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Summit of two loners: Kim breaks seclusion with Putin by his side

June 19, 2024 - 18:25 By Kim Arin
North Korean leader Kim Jong-un walks down the red carpet to greet Russian President Vladimir Putin at the Pyongyang Sunan International Airport outside Pyongyang, North Korea, on Tuesday. (Vladimir Smirnov, Sputnik, Kremlin Pool Photo via AP)

North Korean leader Kim Jong-un appeared solemn in the early hours Wednesday as he stood solo on the red carpet laid out at the airport in Pyongyang for the arrival of Russian President Vladimir Putin, who was making his first visit to the country in 24 years.

Putin, who is in the habit of arriving fashionably late to meetings with world leaders, touched down in Pyongyang some three hours later than planned, at well past 2 a.m.

After landing at the Pyongyang airport, the Russian president joined the red carpet with Kim and the two exchanged hugs and handshakes. Kim then offered Putin to get in the luxury limo -- reportedly a Russian-made Aurus -- ahead of him.

The back-to-back summit meetings with Putin in Vostochny spaceport in Russia’s far east last September and then in Pyongyang on Wednesday mark a break from Kim’s yearslong absence from the diplomatic stage.

Rep. Kim Gunn, who served as special representative for Korean Peninsula peace and security affairs until February, said the two leaders of old allies were meeting at a time when “they need each other more than before.”

“The war in Ukraine has left Putin internationally isolated, and so is Kim. North Korea isn’t speaking with South Korea and not so much with China, either, it appears,” he told The Korea Herald.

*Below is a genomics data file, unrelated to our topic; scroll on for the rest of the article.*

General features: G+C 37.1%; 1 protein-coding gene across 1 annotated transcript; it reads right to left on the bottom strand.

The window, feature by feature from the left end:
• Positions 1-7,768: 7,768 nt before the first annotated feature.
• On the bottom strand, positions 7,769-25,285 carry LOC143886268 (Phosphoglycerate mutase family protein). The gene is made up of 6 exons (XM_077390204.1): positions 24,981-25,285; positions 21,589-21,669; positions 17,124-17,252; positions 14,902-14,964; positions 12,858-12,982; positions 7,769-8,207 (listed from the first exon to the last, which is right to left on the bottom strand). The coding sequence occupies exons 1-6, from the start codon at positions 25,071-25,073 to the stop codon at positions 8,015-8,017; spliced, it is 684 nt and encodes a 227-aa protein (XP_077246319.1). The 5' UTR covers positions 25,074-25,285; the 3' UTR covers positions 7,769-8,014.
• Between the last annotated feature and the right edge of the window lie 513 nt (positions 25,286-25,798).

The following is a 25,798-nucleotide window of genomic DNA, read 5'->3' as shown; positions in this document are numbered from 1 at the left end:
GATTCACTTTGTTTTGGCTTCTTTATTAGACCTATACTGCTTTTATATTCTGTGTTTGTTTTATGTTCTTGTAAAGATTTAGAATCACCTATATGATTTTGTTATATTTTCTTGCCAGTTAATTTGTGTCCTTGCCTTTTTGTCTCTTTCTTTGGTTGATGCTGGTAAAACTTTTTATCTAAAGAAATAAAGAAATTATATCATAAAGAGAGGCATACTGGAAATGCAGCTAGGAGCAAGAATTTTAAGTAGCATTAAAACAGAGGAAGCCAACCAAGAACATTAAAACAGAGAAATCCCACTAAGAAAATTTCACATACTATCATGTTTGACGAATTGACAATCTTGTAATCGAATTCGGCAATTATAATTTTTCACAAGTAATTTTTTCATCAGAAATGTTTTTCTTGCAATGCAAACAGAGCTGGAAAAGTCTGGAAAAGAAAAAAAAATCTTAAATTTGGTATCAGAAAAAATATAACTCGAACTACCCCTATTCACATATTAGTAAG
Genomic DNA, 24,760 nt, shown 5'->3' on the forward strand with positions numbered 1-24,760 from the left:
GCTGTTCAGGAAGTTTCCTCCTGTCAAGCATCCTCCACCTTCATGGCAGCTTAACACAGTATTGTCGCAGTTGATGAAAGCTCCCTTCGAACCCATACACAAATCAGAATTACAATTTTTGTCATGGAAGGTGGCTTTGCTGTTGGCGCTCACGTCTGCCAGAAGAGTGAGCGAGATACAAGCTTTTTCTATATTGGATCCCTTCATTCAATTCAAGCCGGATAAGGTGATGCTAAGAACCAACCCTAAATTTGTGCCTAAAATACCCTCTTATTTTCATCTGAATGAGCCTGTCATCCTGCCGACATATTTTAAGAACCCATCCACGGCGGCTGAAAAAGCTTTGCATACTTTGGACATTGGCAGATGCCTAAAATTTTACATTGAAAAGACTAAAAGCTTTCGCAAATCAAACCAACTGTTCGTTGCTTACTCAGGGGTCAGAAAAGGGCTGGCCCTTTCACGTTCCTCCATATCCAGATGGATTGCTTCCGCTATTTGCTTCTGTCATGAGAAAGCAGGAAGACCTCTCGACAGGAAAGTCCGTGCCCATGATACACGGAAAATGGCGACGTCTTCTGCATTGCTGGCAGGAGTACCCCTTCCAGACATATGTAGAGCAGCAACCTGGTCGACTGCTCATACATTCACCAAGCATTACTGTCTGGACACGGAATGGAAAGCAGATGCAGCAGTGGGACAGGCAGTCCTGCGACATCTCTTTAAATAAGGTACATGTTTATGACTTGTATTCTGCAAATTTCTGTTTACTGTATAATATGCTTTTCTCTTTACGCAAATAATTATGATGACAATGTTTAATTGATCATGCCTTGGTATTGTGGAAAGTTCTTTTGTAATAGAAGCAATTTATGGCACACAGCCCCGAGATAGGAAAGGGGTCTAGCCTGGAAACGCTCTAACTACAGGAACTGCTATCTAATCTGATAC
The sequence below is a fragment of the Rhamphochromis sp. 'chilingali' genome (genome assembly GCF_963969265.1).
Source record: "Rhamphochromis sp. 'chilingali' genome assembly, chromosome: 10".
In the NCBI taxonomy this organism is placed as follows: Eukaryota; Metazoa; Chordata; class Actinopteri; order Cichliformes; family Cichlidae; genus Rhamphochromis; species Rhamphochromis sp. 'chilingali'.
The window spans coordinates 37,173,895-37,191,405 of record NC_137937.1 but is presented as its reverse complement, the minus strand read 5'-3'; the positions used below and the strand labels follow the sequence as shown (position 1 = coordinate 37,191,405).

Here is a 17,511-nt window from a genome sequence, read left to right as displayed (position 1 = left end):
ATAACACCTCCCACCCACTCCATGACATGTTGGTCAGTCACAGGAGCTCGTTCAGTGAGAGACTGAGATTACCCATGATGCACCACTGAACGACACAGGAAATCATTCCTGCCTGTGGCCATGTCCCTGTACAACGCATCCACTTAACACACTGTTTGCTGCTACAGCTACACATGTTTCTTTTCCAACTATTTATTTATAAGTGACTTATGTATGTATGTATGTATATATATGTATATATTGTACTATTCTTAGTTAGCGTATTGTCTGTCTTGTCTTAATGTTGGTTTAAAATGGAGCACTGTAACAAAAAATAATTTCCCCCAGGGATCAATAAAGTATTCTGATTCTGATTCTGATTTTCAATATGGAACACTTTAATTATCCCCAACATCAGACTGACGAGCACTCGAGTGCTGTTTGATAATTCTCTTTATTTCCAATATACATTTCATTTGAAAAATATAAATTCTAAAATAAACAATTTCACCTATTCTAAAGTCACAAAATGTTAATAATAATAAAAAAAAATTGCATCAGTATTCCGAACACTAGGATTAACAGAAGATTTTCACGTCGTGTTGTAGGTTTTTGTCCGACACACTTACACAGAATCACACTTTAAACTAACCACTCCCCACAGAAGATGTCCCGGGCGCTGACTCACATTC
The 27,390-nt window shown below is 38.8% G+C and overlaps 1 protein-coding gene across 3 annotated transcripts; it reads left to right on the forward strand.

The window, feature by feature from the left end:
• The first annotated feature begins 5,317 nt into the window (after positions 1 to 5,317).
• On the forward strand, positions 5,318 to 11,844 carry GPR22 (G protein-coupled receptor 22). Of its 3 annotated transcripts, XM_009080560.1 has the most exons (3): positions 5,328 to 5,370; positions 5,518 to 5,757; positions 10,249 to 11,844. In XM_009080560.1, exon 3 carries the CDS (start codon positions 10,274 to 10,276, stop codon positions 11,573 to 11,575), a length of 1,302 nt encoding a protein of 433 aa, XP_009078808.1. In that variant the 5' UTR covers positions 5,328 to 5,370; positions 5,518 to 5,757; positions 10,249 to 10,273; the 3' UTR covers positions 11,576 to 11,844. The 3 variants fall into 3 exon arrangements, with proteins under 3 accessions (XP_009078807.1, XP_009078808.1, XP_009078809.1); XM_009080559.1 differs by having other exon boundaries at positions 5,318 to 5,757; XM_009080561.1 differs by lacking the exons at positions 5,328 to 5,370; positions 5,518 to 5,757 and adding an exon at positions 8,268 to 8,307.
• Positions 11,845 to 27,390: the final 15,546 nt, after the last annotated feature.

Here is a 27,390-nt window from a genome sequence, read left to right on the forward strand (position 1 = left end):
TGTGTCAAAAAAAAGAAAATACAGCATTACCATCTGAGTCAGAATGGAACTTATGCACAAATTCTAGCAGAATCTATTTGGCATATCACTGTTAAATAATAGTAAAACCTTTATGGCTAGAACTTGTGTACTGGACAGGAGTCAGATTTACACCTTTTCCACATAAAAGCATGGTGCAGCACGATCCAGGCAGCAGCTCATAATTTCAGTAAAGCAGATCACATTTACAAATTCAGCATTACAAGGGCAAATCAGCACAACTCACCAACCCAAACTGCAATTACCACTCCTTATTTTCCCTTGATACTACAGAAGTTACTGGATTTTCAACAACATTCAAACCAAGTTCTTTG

The former South Korean top nuclear envoy said that the early-hour airport reception seems to suggest that “Kim needs this meeting more than Putin does.”

He said that with Putin’s visit, domestically the North Korean leader would want to show his people that “things are going well, despite confrontations with the West and frigid relations with the South.”

“He is also telling the world that he is unfazed by the sanctions, and that he still has Putin by his side.”

Kim’s diplomatic reticence in the past four years or so was likely triggered by the Hanoi summit with former US President Donald Trump in 2019, which ended abruptly with no agreement, according to Nam Sung-wook, a professor at the Convergence Institute for National Unification in Seoul.

“Then there was COVID-19. Kim went into seclusion until the Ukraine war forced Russia to depend on North Korea for weapons supply,” he told The Korea Herald.

The two are anticipated to continue their friendship forged out of mutual need, with Putin extending an invitation to Kim for the another summit meeting in Moscow, according to Russia’s Sputnik state news agency.